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[501] Springfield and Illinois, but the President of all the States in the Union.1

In this connection it may not be out of order to refer briefly to the settlement by Mr. Lincoln of the claims his leading Illinois friends had on him. As before observed his own election to the Presidency cancelled Illinois as a factor in the cabinet problem, but in no wise disposed of the friends whom the public expected and whom he himself intended should be provided for. Of these latter the oldest and most zealous and effective was David Davis.2 It is not extravagance, taking their long association together in mind, to say that Davis had done more for Lincoln than any dozen other friends he had. Of course, after Lincoln was securely installed in office, the people, especially in Illinois, awaited his recognition of Davis. What was finally done is minutely told in a letter by Leonard Swett, which it is proper here to insert:

1 The following letter from a disappointed Illinois friend will serve to illustrate the perplexities that beset Lincoln in disposing of the claims of personal friendship. It was written by a man of no inconsiderable reputation in Illinois, where he at one time filled a State office: “Lincoln is a singular man, and I must confess I never knew him. He has for twenty years past used me as a plaything to accomplish his own ends; but the moment he was elevated to his proud position he seems all at once to have entirely changed his whole nature and become altogether a new being. He knows no one, and the road to his favor is always open to his enemies, while the door is hermetically sealed to his old friends.”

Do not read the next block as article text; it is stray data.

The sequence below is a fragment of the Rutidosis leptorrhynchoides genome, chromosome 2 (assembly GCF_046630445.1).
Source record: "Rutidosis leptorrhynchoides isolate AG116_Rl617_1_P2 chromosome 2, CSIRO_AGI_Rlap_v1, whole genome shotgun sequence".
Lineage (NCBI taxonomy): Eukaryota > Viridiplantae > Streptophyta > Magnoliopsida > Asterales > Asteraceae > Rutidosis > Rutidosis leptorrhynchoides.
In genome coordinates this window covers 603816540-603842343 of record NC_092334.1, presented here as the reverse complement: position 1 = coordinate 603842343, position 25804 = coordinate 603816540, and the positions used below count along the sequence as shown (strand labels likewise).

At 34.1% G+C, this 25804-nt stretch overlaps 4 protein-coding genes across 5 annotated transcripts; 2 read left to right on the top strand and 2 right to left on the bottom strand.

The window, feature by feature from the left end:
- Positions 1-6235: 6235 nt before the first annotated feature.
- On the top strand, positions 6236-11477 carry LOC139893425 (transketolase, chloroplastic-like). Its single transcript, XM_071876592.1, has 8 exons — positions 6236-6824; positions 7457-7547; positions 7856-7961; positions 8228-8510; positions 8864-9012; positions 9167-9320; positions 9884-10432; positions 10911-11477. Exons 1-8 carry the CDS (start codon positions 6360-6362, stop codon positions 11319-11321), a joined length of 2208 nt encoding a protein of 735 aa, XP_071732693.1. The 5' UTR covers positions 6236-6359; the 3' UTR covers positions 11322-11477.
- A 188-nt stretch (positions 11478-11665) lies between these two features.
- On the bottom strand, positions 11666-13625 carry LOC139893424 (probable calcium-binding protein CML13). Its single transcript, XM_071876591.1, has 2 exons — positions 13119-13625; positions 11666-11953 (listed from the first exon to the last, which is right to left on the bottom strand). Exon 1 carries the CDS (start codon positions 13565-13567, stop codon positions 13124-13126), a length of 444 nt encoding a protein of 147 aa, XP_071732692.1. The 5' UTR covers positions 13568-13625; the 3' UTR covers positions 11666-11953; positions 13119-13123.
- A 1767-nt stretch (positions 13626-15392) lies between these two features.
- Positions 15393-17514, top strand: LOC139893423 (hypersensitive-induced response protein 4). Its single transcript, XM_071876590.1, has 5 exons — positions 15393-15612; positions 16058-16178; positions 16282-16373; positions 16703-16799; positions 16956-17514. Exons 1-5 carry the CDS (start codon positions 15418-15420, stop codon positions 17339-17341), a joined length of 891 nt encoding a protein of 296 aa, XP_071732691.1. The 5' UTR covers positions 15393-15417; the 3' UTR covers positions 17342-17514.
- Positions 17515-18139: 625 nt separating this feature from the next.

2 “I had done Lincoln many, many favors, had electioneered for him, spent my money for him, worked and toiled for him.” --David Davis, statement, September 20, 1866.

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